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Ophthalmic Epidemiol. 2005 Aug;12(4):251-7.

Registered blindness and low vision in Kuwait.

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Mohammed Al-Bahar Eye Center, Ibn Sina Hospital, Safat, Kuwait.



To estimate the incidence rates and major causes of registered blindness and low vision in Kuwait.


Data on age, gender and cause of blindness and low vision were collected from the Visual Disability Committee while evaluating Kuwaiti citizens applying for a blindness allowance from January 2000 to December 2004. Criteria for legal blindness in Kuwait are visual acuity 6/60 or less in the better eye with best possible correction or a visual field less than 20 degrees around the central fixation point. Incidence rates per 100,000 person years of observation were calculated for both genders in four age subgroups and four severity categories. The causes of registered blindness were classified according to the International Classification of Diseases, 10th edition.


412 persons were registered as blind, 272 males (66.01%) and 140 females (33.98%), mean age 28.7 +/-25.2 years, 39.32% below 20 years of age, 31.79% 21-40 years, 18.68% 41-60 years, and 9.95% 61 years and over . Male gender was prevalent for all age subgroups. The overall incidence rate was 9.97 per 100,000 person years of observation, 13.33 for the male and 6.69 for the female patients. The incidence rates rose from 7.35 for those 20 years and younger to 14.80 for the age subgroup 41-60 and 23.16 for those 61 years and above. The rates of severe visual impairment classified in categories 4 and 5 were higher than the rates for categories 2 and 3. Retinitis pigmentosa was the leading cause of blindness, followed by congenital anomalies and optic atrophy. In the subgroup below 20 the rate of optic atrophy was highest, followed by congenital malformations, retinitis pigmentosa and retinopathy of prematurity. In the next age subgroup (21-40 years), the rate of retinitis pigmentosa was three times as high as in the younger subgroup, followed by optic atrophy, congenital malformations and albinism. In the subgroup 41-60 the incidence rate for phthisis bulbi was twice as high as the rates for retinitis pigmentosa and optic atrophy. For those 61 years and older, the incidence rate of phthisis bulbi was almost five times as high as that for optic atrophy. The incidence rates for the male patients were higher for the major causes of disability in all age subgroups.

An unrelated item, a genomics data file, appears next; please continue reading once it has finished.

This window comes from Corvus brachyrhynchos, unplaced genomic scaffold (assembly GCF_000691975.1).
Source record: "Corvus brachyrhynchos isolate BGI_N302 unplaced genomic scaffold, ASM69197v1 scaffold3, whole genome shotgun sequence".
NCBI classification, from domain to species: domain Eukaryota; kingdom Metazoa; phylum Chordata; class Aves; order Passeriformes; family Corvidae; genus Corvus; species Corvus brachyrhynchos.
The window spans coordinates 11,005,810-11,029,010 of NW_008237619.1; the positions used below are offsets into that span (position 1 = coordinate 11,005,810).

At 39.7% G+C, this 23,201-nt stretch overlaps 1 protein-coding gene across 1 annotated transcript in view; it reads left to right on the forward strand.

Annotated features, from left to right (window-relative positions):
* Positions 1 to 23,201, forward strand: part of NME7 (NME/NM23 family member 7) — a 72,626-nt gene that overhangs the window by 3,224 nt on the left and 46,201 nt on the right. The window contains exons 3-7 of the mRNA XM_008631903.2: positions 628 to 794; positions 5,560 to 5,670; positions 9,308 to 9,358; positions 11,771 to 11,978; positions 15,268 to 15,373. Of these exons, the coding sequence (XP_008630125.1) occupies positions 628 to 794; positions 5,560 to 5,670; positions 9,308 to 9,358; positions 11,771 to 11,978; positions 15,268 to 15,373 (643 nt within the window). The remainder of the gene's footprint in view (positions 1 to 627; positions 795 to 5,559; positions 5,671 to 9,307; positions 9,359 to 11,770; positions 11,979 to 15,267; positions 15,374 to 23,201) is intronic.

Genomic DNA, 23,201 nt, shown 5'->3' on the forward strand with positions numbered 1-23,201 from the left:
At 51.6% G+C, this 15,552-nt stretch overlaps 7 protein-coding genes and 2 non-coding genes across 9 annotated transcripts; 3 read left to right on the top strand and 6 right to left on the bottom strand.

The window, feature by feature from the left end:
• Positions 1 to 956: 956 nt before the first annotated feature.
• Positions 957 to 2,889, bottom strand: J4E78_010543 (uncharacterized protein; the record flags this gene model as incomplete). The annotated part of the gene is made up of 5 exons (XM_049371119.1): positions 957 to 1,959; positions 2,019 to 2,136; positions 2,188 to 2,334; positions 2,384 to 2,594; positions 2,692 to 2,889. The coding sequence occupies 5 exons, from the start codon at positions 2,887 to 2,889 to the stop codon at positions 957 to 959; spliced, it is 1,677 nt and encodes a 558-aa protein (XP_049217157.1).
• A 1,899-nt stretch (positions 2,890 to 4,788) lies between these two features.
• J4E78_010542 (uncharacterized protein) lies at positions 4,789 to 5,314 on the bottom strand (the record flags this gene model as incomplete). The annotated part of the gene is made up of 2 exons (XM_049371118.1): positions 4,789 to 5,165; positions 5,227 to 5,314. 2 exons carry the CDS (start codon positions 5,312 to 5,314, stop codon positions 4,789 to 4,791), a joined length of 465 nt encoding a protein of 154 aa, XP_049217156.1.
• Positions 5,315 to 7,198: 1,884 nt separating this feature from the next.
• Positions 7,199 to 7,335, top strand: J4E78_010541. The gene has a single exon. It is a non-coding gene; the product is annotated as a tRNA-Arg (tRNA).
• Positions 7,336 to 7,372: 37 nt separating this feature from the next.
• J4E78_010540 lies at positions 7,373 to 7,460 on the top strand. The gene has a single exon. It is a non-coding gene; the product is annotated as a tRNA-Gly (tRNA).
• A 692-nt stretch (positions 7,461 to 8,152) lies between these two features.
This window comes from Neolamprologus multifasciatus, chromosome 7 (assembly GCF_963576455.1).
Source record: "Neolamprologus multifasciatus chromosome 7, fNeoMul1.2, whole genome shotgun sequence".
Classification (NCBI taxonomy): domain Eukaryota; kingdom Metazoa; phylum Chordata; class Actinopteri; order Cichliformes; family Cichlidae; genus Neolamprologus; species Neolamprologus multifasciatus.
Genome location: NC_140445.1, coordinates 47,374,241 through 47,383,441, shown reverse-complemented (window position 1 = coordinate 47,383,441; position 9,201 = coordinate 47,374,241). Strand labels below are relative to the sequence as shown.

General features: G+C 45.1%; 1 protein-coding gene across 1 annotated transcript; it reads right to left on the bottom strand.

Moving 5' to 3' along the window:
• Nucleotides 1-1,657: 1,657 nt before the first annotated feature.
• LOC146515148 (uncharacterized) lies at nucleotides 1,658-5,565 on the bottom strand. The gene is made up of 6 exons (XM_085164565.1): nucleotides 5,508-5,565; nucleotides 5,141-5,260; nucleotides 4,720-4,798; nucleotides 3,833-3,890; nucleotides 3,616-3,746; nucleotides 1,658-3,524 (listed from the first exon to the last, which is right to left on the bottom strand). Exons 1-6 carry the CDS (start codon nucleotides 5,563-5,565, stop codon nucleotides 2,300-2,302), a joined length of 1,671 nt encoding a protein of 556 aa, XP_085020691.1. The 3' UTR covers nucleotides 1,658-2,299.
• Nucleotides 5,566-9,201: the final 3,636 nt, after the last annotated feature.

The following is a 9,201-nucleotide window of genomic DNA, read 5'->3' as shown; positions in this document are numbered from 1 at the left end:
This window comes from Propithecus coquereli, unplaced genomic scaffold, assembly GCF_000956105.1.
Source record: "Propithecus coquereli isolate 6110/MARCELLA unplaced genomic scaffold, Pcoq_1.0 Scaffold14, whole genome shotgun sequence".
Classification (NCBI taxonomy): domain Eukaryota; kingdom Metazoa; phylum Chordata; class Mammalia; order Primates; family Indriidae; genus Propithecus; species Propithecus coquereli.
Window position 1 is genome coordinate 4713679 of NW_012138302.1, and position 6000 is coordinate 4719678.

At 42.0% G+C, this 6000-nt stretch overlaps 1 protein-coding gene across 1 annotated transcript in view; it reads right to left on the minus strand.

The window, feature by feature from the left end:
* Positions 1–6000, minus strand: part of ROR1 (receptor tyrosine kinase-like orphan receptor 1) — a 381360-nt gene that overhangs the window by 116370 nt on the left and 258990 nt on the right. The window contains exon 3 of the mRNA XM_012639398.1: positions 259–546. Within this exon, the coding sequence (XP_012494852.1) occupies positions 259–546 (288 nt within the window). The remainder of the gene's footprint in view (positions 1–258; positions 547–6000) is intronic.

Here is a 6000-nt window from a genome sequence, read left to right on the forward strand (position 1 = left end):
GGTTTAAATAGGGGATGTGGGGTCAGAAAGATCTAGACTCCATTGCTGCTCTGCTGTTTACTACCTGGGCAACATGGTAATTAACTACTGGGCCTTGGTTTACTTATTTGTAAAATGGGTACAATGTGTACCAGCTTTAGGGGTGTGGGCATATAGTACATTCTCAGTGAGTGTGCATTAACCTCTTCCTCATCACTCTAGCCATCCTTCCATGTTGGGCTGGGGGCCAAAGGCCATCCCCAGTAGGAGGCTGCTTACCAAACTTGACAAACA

The overall incidence rate of registered blindness for Kuwait is less than in many other national registries. The marked prevalence of the male gender in all age subgroups is specific for Kuwait. The rates of the leading causes of registered blindness reflect the prevalence of the younger subgroups in our registry. Additional data on co-morbidity and dedicated efforts to reveal unrecognized and unregistered blindness, particularly among females, will overcome the limitations of the registry, and will serve to outline the tendencies in avoidable vision loss and monitor the efficacy of the prevention programs in the future.

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